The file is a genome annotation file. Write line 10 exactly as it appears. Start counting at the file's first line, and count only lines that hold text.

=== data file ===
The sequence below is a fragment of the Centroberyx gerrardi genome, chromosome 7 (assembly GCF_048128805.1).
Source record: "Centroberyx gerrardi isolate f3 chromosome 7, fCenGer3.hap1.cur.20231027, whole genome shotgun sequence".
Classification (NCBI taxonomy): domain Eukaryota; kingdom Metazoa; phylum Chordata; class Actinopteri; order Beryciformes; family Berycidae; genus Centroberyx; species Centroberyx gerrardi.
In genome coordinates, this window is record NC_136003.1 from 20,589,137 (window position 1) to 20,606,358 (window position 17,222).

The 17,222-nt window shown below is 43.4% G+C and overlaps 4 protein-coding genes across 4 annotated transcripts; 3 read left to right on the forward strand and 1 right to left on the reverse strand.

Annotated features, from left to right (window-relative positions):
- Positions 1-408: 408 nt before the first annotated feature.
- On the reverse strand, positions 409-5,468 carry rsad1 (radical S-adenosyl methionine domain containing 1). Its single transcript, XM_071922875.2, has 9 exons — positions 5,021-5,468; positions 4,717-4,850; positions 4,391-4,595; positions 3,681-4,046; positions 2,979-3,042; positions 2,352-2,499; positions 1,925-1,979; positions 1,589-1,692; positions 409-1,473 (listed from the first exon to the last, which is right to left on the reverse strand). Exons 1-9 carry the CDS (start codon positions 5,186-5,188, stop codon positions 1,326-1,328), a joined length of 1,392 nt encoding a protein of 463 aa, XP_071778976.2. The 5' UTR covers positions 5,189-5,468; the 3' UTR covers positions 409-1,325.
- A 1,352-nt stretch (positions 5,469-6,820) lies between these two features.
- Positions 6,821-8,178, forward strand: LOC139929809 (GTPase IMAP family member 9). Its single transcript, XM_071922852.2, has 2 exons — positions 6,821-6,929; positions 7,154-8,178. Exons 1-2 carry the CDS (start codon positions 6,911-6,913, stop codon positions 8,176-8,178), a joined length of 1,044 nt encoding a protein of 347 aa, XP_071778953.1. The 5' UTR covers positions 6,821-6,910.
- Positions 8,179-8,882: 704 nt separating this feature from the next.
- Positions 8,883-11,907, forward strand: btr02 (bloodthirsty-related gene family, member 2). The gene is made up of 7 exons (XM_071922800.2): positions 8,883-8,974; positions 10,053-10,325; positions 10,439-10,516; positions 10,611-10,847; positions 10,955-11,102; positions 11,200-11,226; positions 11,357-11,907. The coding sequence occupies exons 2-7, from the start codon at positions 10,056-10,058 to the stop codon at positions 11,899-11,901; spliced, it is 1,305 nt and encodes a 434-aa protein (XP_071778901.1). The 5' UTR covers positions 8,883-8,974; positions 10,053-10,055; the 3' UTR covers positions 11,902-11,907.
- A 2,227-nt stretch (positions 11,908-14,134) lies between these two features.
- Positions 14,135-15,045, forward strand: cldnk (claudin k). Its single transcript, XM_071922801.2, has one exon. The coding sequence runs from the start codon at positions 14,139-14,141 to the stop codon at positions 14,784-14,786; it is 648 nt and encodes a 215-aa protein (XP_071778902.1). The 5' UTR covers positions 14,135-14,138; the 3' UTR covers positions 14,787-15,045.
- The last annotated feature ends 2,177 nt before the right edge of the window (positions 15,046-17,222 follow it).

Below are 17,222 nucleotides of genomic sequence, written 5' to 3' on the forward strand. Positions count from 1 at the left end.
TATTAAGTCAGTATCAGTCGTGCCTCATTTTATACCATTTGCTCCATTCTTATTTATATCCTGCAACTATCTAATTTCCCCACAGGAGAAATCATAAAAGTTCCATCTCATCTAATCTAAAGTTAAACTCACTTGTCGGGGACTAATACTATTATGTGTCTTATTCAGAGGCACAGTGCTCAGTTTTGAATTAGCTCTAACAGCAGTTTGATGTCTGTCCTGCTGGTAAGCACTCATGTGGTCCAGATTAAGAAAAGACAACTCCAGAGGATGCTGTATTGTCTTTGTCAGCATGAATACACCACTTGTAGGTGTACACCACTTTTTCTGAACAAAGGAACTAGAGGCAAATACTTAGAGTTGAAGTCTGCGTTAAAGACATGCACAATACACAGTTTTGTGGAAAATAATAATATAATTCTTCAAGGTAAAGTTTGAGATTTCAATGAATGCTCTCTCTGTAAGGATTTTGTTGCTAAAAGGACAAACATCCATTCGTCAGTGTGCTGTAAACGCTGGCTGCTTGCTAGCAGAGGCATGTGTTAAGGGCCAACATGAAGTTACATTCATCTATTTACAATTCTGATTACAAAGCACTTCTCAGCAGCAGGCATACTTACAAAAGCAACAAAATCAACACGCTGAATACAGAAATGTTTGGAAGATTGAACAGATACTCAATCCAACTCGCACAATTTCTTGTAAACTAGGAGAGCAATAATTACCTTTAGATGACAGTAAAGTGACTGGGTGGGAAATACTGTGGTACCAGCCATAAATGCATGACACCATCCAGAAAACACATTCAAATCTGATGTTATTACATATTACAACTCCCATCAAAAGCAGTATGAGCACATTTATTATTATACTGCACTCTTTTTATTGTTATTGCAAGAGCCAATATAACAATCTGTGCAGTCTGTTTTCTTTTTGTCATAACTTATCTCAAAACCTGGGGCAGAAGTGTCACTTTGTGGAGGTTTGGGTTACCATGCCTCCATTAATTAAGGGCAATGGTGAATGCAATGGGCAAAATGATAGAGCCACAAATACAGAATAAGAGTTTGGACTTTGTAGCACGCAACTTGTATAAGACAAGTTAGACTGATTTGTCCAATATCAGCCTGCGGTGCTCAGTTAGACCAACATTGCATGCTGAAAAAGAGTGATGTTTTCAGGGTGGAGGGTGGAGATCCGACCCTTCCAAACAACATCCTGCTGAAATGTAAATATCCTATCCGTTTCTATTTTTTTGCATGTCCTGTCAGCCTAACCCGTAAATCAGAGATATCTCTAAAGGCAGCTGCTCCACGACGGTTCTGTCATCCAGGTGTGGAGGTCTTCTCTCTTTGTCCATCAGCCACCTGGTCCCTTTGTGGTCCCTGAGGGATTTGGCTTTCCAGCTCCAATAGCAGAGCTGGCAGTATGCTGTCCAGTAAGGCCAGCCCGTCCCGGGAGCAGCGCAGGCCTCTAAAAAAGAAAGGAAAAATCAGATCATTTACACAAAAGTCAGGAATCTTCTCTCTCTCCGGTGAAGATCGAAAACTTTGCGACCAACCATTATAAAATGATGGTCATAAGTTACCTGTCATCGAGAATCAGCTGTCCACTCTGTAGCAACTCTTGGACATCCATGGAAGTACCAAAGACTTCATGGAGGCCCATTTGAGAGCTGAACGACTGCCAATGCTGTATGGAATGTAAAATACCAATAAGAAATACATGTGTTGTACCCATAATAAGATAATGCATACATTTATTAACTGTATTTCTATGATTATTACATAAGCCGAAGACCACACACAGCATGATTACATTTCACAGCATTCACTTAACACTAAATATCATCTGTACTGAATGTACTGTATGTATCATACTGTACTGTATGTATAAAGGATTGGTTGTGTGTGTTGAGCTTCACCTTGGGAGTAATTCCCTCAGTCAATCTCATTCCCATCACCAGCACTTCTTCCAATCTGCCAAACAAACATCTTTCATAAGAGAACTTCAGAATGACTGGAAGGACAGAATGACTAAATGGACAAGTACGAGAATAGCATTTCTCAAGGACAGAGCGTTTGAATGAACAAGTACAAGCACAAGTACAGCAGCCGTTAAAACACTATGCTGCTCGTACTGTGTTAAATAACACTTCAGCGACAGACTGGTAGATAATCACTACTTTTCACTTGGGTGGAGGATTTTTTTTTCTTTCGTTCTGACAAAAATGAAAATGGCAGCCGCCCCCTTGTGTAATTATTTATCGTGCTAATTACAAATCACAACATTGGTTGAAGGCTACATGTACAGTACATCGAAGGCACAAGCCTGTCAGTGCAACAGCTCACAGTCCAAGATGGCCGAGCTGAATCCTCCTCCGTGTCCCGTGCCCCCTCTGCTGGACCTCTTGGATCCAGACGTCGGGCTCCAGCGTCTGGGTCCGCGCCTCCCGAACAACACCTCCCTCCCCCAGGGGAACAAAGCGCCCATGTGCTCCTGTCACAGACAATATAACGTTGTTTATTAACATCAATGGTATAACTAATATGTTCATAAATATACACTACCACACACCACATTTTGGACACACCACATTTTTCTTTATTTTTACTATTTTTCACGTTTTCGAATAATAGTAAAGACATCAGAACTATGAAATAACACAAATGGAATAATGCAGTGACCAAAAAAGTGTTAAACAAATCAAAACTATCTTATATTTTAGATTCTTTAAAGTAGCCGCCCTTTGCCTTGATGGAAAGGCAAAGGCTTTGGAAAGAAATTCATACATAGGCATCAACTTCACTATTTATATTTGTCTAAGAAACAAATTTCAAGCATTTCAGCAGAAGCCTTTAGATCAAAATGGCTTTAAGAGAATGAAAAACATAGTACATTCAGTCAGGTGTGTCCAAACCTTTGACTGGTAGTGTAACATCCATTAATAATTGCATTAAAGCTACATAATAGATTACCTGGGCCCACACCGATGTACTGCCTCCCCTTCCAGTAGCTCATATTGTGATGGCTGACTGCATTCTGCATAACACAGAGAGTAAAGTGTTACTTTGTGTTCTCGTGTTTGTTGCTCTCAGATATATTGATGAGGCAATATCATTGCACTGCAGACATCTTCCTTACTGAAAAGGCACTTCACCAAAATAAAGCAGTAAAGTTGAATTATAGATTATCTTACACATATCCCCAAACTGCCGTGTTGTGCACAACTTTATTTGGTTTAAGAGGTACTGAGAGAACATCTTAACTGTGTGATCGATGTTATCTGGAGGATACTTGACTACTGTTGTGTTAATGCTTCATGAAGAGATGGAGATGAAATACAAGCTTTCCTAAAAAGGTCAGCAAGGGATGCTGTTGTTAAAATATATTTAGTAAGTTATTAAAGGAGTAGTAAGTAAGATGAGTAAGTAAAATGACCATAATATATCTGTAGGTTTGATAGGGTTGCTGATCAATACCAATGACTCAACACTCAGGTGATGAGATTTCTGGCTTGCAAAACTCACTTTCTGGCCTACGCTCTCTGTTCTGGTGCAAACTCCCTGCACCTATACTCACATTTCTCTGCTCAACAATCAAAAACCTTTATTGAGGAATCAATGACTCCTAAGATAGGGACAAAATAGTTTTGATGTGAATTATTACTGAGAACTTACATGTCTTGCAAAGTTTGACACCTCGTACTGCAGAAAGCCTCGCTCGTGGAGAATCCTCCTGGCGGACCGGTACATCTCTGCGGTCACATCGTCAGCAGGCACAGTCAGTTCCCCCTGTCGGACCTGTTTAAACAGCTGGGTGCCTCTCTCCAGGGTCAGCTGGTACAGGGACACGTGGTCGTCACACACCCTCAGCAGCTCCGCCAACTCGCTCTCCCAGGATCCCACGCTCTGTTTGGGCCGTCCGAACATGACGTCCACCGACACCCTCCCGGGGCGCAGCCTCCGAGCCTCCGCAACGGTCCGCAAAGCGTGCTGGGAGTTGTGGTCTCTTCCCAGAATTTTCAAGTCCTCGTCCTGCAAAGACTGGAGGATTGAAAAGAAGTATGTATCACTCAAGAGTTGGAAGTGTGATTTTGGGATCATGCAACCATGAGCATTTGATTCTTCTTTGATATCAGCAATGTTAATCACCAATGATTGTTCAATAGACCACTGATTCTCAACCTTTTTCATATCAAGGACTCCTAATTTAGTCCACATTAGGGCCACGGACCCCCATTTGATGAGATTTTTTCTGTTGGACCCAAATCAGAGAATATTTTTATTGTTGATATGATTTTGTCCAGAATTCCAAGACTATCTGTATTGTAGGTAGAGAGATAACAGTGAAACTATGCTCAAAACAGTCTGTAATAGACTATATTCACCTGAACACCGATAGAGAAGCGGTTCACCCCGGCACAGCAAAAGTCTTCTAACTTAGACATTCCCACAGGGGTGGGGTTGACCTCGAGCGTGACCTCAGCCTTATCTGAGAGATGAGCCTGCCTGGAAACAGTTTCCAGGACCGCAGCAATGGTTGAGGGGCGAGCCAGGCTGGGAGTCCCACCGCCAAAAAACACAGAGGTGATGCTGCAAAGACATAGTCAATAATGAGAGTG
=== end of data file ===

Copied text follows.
- Positions 6,821-8,178, forward strand: LOC139929809 (GTPase IMAP family member 9). Its single transcript, XM_071922852.2, has 2 exons — positions 6,821-6,929; positions 7,154-8,178. Exons 1-2 carry the CDS (start codon positions 6,911-6,913, stop codon positions 8,176-8,178), a joined length of 1,044 nt encoding a protein of 347 aa, XP_071778953.1. The 5' UTR covers positions 6,821-6,910.